My Year of Radical Empathy

Rosh Hashanah Remarks 2021 || 5782

How do we boil down the year that’s been?

That’s a question I’ve kept close to my heart for many months now.  The type A organizer in me wants to be able to box up the year and put it on a shelf.  It was THIS, THAT is what I learned, and NOW we move forward!

Of course, this has never been the nature of life, and I’m of the personal belief that we learn more from messy discomfort than we do from perfection.  And yet, I am still trying to wrap it all up in a bow.  So what’s an analytical gal to do?

My answer, for today, is in a single concept – the hypothetical answer to all of my conundrums and challenges.  Consider this your formal invitation to join me, Adena Kirstein, in my year of radical EMPATHY.

To consider such a year perhaps calls first on a shared definition of what empathy is.  One needs to look no further than the Rosh Hashanah liturgy to find the story of Ishmael.  The text notes that “God heard the cry of the boy, and an angel of God called to Hagar from heaven and said to her, “What troubles you, Hagar? Fear not, for God has heeded the cry of the boy where he is.”

This act reminds me of the fundamentals of empathy.  G/d does two things, hopefully inspiring us to do the same. First, G/d HEARS the cry of the boy.  For empathy we must listen – often easier said than done, when we feel the immediate need to add our two cents to any given moment.  But secondly in the text, it is noted WHERE HE IS.  Empathy demands us not to just take note of what WE hear but to consider where the OTHER truly stands.  We all know that while we may sometimes share the same physical space with one another, our minds and hearts may be very far apart.  

I don’t know where this empathy-laden path of mine began, but an early marker came last spring as violence raged in Gaza and Israel.  The Washington Post shared an extensive email exchange between an Israeli and Palestinian, where they wrote back and forth to explore a simple question – what did they make of this moment?  I was captivated, not by the answers but by the attempt at listening to one another, understanding where the other was, an act of radical empathy.  They bonded over shared parenthood, over the anger they chose to not impart upon their children, and ruminated on a quote from a Yehuda Amichai poem:

‘From the place where we are right, flowers will never grow.’

We live in a society that so prizes being RIGHT.  On Instagram and cable news, everyone is right!  They are right about Israel/Palestine, right about vaccines, right about mask mandates.  They are right about climate change, right about how to solve the problems of Afghanistan and right about women’s rights.

But in my heart, is my highest priority being right?  Being right is lovely but more deeply, I want to watch flowers grow – taking in the world, learning new things, growing in the process.  Being right feels finite but growth is forever.  It’s what I want for my children and it’s what I want for all of you.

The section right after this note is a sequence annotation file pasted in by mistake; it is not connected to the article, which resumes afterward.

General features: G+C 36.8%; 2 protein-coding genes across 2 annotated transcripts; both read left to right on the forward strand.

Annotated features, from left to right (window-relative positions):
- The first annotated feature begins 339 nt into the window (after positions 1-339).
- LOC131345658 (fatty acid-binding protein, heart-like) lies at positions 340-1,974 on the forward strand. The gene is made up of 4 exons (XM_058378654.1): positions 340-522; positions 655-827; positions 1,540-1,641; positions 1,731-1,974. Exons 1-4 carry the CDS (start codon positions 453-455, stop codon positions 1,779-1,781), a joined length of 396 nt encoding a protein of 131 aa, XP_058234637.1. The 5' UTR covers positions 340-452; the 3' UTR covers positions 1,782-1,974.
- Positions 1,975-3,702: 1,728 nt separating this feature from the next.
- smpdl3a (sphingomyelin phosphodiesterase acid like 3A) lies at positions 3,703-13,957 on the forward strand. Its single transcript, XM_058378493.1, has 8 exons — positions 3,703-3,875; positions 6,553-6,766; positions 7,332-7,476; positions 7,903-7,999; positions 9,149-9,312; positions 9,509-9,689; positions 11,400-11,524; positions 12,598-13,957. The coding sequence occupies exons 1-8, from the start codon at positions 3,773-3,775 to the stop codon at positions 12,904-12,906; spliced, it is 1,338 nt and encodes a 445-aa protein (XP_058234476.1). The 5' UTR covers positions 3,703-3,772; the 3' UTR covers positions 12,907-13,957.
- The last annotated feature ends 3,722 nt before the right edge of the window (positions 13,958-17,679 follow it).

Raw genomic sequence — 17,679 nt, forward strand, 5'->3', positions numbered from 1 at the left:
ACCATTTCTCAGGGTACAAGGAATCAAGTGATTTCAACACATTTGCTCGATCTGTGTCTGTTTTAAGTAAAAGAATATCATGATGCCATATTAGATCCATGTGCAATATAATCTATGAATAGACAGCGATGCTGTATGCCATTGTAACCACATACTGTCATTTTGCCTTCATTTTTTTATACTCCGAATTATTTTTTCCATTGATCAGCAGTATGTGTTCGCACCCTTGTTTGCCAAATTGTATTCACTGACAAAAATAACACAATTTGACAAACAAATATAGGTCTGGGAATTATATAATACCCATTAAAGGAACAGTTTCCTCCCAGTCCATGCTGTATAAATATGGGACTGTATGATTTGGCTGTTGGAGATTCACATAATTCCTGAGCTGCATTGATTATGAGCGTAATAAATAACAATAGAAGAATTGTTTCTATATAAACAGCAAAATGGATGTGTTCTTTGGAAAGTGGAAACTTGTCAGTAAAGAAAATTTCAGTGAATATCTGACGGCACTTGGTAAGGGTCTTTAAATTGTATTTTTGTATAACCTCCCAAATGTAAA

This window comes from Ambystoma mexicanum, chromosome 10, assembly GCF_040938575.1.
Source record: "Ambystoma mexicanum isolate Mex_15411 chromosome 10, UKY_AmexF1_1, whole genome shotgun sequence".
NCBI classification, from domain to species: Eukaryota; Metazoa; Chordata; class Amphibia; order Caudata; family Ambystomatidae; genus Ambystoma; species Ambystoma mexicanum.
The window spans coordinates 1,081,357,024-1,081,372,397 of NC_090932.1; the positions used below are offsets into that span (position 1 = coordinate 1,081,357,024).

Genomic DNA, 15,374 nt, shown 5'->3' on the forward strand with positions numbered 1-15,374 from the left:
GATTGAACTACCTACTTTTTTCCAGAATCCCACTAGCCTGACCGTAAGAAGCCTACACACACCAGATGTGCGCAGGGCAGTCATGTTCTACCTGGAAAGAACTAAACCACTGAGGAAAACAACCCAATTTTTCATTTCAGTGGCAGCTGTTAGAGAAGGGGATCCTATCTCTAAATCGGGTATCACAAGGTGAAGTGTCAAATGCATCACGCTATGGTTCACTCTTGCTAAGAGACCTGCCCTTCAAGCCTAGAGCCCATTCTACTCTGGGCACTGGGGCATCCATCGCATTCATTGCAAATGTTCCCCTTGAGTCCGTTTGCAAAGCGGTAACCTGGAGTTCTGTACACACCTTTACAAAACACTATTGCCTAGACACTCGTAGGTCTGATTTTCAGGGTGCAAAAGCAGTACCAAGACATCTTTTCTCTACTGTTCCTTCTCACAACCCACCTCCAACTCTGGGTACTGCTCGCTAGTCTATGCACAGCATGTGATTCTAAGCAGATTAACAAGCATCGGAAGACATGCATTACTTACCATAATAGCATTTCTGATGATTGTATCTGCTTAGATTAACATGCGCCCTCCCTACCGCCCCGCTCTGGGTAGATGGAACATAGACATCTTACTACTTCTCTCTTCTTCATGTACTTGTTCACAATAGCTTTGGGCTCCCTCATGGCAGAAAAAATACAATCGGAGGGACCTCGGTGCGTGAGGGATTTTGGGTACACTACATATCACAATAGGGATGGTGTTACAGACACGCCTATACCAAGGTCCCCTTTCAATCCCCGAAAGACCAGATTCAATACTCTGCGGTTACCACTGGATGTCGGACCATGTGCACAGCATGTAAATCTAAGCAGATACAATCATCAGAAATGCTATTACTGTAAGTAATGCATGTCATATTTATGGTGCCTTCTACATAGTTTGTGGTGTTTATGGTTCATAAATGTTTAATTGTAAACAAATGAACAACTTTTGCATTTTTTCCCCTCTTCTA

After this Post article,  I started to dig into books, podcasts, conversations about the topic of empathy.  I started to see empathy at work on Ted Lasso and in Ben Platt lyrics, in conversations with student leaders and colleagues at GW.  

I’m learning a lot, three lessons of which I’d like to share with you today.  And I’m also learning that empathy is sometimes, really quite hard.  On my drive home from work this week, rushed to make it there for bedtime, the people in the car in front of me started to throw their trash out the window.  First came their takeout box – maybe it was an accident, I thought?  Then came some napkins – assuredly, not an accident.  Finally, a block later, an empty drink bottle nearly hit my windshield.  

I was ANGRY!  Who do these people think they are?  Screw empathy!  Don’t litter in my neighborhood!  Don’t cause a potential accident with your carelessness!  But I tried to take a deep breath.  Thank you G/d for parents who taught me to treat my neighborhood with lovingkindness.  Thank you G/d for the warm meal waiting for me at home, no takeout box required.  Thank you G/d for the struggle to embrace empathy, for helping me to take a deep breath before I bring my anger home to my kids.

In my humble opinion, empathy serves to provide us with three gifts.

First, it is a powerful driver of change.  We’ve fooled ourselves into believing you get people to change by lecturing them, out-Instagramming them, telling them the ‘correct’ path without understanding their path first.   

I recently read the story of the Rooster Prince, a tale from Rav Nachman of Breslov.  A prince in Eastern Europe, long ago, was being taught by his parents, the King and Queen, how to be princely; what food should he eat, what clothes should he wear, how should he carry himself.  One morning, with no explanation, he started acting like a rooster.  Each day, he would cluck under the kitchen table, waddling around the house.  His parents were shocked and dismayed – this was decidedly NOT princely behavior!  They reprimanded him, bribed him, tried everything they could think of.  At their wit’s end, they called in a great sage who asked for the King and Queen’s trust in solving the problem.